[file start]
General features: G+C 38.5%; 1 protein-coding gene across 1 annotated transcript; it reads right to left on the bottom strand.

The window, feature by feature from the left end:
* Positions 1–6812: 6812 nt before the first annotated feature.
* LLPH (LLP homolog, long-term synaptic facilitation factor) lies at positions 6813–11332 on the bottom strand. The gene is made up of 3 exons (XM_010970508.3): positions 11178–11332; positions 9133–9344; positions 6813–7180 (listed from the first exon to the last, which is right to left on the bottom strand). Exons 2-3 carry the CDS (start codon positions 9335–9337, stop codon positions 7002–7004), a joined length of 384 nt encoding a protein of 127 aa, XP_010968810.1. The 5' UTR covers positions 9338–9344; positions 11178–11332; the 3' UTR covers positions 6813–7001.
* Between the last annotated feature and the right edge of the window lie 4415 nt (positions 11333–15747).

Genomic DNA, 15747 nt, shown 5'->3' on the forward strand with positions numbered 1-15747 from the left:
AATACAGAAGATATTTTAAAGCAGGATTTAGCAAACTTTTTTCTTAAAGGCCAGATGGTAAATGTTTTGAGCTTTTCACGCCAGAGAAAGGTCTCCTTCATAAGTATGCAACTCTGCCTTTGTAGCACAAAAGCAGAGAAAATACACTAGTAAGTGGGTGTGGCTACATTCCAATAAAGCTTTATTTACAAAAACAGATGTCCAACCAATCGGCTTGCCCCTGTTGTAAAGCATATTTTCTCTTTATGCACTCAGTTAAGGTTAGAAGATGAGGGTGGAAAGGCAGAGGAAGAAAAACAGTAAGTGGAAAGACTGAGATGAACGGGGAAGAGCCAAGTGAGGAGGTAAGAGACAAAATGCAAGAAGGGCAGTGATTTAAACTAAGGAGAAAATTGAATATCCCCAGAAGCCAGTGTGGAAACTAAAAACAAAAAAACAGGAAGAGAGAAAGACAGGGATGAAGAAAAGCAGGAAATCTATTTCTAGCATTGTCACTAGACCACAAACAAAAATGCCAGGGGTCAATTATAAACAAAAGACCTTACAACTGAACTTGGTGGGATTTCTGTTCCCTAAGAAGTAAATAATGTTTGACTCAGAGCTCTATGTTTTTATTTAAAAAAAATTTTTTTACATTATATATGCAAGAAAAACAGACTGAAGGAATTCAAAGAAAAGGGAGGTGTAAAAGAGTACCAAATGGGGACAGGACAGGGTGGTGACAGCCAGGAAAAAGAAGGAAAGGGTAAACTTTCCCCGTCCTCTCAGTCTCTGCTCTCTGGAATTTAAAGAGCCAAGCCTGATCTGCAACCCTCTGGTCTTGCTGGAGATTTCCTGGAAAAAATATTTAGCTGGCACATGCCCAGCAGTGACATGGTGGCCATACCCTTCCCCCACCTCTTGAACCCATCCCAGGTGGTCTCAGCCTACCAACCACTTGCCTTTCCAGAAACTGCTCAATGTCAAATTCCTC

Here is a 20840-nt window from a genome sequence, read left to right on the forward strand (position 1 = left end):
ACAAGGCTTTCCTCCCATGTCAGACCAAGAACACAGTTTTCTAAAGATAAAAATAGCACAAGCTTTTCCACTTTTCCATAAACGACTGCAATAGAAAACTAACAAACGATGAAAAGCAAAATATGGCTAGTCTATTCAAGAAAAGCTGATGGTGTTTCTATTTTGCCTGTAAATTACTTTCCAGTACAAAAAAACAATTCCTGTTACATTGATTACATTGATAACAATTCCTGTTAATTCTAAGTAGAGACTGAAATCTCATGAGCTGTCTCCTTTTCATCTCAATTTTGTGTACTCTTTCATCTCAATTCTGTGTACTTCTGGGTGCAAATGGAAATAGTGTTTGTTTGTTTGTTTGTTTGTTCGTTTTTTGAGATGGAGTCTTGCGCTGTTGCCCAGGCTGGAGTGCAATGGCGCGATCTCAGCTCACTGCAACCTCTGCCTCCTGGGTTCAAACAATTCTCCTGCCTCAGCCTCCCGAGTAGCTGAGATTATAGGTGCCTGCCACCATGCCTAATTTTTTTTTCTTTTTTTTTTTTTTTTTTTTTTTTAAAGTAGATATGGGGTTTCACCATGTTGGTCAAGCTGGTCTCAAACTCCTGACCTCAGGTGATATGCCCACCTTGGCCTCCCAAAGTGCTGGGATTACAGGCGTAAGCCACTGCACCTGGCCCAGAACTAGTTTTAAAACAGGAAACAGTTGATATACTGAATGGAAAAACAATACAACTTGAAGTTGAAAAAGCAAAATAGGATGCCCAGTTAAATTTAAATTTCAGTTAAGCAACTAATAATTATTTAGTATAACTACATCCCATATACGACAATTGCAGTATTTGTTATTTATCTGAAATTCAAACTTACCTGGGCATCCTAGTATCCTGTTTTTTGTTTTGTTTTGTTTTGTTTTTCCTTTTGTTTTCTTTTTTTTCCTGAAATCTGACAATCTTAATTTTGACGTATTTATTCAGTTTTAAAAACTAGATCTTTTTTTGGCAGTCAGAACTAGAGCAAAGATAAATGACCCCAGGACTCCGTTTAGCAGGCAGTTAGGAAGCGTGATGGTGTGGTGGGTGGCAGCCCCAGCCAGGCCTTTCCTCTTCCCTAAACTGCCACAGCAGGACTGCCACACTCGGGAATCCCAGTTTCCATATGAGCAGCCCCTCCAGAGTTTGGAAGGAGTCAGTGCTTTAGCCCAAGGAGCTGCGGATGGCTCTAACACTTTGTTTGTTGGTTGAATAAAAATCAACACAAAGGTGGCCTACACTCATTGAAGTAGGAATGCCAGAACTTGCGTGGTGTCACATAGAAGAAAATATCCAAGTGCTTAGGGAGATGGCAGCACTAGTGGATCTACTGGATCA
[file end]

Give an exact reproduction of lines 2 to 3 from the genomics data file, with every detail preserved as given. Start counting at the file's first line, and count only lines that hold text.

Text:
The window, feature by feature from the left end:
* Positions 1–6812: 6812 nt before the first annotated feature.